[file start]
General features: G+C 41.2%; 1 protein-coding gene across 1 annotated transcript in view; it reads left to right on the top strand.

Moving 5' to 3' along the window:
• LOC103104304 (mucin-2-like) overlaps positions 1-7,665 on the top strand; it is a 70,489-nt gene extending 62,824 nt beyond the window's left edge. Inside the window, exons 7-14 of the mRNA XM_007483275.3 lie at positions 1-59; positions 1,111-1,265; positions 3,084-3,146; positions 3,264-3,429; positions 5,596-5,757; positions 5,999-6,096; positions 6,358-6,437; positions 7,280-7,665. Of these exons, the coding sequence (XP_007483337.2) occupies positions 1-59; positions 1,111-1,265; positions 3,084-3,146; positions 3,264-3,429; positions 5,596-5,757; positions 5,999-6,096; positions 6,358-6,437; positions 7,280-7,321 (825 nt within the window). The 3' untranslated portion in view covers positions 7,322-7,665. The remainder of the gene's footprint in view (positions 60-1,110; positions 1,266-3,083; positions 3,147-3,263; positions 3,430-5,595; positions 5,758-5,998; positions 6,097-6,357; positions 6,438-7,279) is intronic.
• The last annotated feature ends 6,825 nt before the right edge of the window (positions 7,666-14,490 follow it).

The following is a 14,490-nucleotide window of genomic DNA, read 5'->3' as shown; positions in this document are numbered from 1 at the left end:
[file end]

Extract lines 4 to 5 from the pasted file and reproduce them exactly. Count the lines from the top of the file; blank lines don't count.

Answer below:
• The last annotated feature ends 6,825 nt before the right edge of the window (positions 7,666-14,490 follow it).

The following is a 14,490-nucleotide window of genomic DNA, read 5'->3' as shown; positions in this document are numbered from 1 at the left end: